Integrated management of natural forests in the
Flemish Ardennes, Belgium
A range of Tertiary hills stretches from the south of Brussels westward in the direction of Lille. There are three core areas (Ename, Everbeek, Grimminge) in the so-called “Flemish Ardennes”. Because of their topography, these hills were rarely exploited for agriculture. Patches of species-rich forests therefore remain, dominated by ash and alder on the lower levels and beech-oak on the slopes.
These forests are not large (often less than 500 ha) and have a pronounced Atlantic flora with bluebells Endymion non-scripta or purple toothwort Lathraea clandestine as well as a wide array of rare speces such as the golden saxifrage Chrysosplenium oppositifolium and C. alternifolium, giant horsetail Equisetum telmateia and brook lamprey Lampetra planeri.
For centuries, these forests and the surrounding man-made landscape had a high level of biodiversity, in spite of relatively dense human settlements in the surrounding areas. Forest decline however took hold when, after World War I, reconstruction programmes resulted in more intensive sylvicultural practices, based upon more homogeneous beech plantations and the introduction of new poplar varieties. Replacing the multifunctional use of forest, where woodland grazing was important, by cyclical management with wood production as its main objective, suppressed the typical herbaceous layer and reduced the biodiversity of these lands.
At the same time, the exploitation of adjacent farming areas intensified and more and more forest stands were cleared and brought under cultivation. This exacerbated the already existing fragmentation of the forest biotopes and reduced the complex forest margins into narrow strips with sharply defined borders. The conversion of grassland into arable land resulted locally in the disappearance or eutrophication of streams, the formation of erosion gullies and the sedimentation of loam in the brooks. At present many landowners use their properties in a rather incoherent manner, which contributes further to their degradation.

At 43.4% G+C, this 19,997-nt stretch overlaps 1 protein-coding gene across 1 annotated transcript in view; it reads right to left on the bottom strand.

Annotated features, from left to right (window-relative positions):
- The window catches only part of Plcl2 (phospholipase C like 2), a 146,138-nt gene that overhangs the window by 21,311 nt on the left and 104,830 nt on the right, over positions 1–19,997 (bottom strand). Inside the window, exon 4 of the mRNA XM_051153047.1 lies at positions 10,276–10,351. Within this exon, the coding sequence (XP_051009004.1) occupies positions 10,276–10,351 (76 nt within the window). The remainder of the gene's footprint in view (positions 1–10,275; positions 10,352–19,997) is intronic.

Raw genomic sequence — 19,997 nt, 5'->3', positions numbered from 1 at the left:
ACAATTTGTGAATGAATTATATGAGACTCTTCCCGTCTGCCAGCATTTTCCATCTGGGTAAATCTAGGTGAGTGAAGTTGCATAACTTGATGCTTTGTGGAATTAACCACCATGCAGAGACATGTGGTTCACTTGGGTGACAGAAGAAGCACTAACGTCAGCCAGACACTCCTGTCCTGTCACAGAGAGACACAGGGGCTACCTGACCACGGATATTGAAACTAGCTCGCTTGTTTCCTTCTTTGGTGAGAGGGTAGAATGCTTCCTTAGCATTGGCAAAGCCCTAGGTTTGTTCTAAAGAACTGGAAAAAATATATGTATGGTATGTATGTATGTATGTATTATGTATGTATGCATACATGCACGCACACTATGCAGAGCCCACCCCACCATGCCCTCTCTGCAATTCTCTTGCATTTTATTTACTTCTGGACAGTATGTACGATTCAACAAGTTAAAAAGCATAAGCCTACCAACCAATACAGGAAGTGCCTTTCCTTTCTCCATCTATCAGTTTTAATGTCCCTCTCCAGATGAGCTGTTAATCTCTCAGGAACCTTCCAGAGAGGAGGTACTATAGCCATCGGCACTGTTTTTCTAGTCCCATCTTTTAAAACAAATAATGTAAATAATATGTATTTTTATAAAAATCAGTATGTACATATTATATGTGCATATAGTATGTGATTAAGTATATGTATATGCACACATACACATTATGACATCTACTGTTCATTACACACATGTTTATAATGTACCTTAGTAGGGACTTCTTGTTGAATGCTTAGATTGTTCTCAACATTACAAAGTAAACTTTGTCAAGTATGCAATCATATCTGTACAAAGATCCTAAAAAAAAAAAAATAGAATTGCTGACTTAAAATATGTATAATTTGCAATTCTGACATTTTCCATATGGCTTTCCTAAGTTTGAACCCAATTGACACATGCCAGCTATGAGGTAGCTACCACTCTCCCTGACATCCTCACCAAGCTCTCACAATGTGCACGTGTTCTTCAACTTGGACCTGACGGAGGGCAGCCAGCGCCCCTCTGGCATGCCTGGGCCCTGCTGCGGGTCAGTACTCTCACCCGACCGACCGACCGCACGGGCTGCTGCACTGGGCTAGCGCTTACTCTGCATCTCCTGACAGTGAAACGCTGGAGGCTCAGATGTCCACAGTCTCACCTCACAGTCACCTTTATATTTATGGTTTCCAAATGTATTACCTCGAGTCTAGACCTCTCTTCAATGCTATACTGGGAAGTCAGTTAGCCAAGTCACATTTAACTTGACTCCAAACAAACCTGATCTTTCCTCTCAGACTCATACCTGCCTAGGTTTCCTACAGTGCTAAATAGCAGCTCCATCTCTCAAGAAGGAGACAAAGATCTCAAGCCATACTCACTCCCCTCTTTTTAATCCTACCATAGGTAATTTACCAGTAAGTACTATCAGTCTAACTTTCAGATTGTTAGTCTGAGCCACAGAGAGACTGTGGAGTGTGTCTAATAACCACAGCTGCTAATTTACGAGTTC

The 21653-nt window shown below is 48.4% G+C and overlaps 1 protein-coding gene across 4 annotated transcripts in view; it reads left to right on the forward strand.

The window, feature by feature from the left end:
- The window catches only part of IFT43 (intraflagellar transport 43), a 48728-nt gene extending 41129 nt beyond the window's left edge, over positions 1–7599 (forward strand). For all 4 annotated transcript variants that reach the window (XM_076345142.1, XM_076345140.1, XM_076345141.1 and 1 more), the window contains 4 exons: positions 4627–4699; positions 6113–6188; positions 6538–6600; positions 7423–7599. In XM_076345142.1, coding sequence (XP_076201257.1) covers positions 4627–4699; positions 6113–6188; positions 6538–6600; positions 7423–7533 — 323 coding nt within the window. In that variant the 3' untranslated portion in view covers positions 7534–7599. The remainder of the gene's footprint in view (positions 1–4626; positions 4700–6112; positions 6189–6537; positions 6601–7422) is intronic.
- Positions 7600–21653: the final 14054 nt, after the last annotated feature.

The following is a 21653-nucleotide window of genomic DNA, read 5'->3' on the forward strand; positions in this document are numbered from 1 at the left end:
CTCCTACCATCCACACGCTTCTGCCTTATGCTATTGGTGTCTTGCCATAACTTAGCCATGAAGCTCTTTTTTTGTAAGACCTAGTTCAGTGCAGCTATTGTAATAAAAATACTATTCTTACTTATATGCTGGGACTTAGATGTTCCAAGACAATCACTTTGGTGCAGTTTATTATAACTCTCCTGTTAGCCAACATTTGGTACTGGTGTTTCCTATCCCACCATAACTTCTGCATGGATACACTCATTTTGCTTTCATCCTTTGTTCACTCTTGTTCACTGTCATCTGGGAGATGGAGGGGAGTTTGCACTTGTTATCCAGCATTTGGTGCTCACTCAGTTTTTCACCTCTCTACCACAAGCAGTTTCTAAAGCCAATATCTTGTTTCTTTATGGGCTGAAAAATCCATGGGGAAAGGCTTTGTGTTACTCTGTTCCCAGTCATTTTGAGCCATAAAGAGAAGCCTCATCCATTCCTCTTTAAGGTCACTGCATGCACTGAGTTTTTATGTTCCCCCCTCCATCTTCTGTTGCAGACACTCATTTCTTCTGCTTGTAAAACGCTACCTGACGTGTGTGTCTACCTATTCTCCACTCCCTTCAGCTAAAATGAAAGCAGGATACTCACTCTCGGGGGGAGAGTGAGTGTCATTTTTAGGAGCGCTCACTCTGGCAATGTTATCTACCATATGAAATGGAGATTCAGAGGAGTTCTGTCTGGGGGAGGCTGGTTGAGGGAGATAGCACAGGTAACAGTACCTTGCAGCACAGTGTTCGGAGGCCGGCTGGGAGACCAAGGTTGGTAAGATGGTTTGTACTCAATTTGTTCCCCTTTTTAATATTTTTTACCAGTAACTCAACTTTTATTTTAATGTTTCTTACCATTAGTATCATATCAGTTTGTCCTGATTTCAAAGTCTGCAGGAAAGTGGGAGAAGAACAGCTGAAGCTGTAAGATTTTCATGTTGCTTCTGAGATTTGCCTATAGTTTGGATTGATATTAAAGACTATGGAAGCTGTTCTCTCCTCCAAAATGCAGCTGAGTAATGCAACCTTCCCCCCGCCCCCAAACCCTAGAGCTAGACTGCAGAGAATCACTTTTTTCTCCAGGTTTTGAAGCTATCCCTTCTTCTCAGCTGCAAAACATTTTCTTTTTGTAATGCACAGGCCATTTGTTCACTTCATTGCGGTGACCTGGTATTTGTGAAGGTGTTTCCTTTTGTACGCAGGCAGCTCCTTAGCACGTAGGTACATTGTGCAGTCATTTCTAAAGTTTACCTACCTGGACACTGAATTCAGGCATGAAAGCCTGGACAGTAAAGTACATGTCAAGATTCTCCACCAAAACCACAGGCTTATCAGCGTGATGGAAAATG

Natuurpunt and the Flemish Government have substantial reserves in this area and had already started working together to maintain the district’s natural assets. They need however to take these measures to another level in order to have a real impact on the forests. They decided therefore to apply as a partnership to LIFE-Nature to help maintain and restore key areas of the Vlaamse bossen. Whilst land purchase was one element of the project destined to help consolidate the forest patches into larger units, the main emphasis was on re-introducing appropriate forest management that would help restore the rich biodiversity of the forests.
To this end the beneficiary wanted to integrate the available historical data into the restoration and conservation objectives of the project. Hence, the beneficiary delved into archives to exploit the well documented historical data of the region and used oral history from local inhabitants and local naturalists to help prepare a restoration programme over the area.